Like many modern students, Charles Darwin exceeded only in subjects that intrigued him.
Although his father was a physician, Darwin was uninterested in medicine and he was unable to stand the sight of surgery. He did eventually obtain a degree in theology from Cambridge University, although theology too was of minor interest to him. What Darwin really liked to do was to tramp over hills, observing plants and animals, collecting new specimens, scrutinizing their structures, and categorizing his findings. In 1831, when Darwin was only 22 years old, the British government sent Her Majesty^Òs Ship Beagle on a 5 year expedition that would take them first along the coastline of South America and then onward around the world. As was common on such expeditions, the Beagle would carry along a naturalist to observe and collect geological and biological specimens encountered along the route. Thanks to the recommendation of one of Darwin^Òs previous college professors, he was offered the position of naturalist aboard the Beagle.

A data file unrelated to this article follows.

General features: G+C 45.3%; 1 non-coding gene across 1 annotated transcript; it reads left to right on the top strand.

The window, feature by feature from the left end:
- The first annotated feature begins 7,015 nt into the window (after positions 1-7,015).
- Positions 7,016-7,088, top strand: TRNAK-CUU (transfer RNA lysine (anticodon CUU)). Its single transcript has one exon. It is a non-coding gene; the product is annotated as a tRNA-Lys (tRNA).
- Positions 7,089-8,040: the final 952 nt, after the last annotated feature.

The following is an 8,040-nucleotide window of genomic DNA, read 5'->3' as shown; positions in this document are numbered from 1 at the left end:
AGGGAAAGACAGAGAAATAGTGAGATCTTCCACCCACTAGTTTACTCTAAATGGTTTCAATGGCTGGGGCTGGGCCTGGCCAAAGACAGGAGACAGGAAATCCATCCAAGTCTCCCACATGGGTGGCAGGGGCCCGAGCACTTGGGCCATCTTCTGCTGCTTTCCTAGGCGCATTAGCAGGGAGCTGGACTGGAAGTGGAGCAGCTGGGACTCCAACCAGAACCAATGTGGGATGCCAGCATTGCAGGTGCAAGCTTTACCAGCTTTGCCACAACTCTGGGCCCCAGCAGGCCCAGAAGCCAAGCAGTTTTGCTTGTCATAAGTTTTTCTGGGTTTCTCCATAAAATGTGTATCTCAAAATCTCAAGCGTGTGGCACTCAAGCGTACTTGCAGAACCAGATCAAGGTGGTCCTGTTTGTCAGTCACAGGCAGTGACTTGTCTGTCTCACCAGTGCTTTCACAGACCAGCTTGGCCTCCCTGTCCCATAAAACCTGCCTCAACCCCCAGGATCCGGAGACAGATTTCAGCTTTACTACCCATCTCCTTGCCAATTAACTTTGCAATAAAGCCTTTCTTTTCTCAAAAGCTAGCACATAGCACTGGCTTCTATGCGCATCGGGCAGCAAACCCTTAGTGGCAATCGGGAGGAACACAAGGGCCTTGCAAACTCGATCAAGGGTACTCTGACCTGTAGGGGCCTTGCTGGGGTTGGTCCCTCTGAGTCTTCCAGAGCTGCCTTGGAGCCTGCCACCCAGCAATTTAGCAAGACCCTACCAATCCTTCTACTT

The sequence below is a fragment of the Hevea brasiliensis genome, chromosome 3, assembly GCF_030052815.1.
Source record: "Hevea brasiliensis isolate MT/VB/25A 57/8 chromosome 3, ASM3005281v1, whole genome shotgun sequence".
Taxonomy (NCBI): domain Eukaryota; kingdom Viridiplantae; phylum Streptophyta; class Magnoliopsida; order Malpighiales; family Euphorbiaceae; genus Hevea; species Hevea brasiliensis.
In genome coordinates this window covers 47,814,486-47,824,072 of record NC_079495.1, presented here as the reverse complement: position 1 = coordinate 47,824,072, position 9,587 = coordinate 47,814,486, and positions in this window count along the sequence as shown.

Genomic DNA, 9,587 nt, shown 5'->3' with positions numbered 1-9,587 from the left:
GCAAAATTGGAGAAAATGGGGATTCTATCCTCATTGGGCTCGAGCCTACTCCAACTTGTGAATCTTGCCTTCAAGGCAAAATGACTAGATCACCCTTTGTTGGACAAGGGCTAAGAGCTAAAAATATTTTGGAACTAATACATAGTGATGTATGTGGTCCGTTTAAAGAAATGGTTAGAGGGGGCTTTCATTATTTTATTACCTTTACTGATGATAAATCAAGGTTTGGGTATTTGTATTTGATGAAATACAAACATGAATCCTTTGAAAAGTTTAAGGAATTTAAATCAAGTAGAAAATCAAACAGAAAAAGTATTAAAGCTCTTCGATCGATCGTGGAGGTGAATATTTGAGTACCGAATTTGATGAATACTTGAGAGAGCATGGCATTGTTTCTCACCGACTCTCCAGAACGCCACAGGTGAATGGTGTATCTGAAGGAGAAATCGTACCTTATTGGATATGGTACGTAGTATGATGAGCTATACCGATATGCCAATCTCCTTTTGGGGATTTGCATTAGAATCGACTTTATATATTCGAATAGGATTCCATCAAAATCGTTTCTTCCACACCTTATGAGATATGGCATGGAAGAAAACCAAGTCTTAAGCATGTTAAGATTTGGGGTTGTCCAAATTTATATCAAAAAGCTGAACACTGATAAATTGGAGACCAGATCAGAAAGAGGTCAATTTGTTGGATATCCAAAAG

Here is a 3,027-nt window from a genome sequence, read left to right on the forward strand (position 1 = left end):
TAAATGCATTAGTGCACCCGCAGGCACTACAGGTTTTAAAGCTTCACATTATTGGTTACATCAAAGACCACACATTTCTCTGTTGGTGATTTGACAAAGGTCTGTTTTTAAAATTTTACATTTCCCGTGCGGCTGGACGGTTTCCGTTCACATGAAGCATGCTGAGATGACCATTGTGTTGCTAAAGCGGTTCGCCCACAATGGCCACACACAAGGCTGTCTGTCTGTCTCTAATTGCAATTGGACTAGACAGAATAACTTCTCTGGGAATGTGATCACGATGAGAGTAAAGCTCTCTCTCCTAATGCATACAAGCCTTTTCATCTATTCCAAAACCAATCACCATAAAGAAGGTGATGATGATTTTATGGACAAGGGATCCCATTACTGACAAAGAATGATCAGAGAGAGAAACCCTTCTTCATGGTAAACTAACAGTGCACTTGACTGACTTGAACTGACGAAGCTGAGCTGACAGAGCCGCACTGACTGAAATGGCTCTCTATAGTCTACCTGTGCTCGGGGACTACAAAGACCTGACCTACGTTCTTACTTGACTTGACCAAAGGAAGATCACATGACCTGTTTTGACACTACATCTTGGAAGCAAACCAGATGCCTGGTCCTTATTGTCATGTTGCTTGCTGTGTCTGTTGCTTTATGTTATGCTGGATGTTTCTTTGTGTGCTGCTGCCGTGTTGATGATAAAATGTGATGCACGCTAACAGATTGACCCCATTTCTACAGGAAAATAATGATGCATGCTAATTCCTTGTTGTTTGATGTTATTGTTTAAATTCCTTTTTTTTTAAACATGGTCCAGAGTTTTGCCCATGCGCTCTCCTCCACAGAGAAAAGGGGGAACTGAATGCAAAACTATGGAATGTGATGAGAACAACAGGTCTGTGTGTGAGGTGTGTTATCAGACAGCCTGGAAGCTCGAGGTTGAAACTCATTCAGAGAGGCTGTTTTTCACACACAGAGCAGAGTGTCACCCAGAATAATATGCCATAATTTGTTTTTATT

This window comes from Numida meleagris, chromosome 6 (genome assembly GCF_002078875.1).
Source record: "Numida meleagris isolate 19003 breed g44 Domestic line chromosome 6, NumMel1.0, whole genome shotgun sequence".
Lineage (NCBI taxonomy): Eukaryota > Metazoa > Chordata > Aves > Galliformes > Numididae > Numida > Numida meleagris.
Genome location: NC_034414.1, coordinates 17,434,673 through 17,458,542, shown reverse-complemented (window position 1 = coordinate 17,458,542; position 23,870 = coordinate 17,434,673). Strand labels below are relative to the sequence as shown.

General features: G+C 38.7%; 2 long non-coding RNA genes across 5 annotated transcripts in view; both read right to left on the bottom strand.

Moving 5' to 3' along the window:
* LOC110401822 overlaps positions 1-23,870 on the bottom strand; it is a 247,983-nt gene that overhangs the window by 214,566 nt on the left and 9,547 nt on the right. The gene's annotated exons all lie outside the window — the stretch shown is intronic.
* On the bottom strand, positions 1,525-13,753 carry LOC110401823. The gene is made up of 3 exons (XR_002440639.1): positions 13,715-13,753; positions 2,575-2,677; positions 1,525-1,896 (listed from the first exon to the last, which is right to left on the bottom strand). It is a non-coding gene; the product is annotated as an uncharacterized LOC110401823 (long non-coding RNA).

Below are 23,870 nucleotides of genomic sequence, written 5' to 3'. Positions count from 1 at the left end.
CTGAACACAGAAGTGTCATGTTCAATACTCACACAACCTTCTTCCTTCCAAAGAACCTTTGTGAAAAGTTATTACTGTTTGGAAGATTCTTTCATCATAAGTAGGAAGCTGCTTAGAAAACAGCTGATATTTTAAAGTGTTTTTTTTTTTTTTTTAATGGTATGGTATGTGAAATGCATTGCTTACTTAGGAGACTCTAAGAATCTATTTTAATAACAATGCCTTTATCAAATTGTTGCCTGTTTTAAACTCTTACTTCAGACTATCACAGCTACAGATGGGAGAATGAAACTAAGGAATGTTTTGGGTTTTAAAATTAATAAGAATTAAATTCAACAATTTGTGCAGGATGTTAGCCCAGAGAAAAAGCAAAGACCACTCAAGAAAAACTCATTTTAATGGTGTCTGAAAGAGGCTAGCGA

The Beagle sailed to South America, making many stops along the coast. Here Darwin observed the plants and animals of the tropics and was stunned by the diversity of species compared with Europe.
Perhaps the most significant stopover of the voyage was the month spent in the Galapagos Islands off of the northwestern coast of South America. It was here that Darwin found huge populations of tortoises; and he found that different islands were home to distinctively different types of tortoises. He then found that on islands without tortoises, pricky pear cactus plants grew with their juicy pads and fruits spread out over the ground. And on islands that had hourdes of tortoises, the prickly pears grew substantially thick, tall trunks, bearing the fleshy pads and fruits high above the reach of the tough mouthed tortoises. He then wondered if the differences...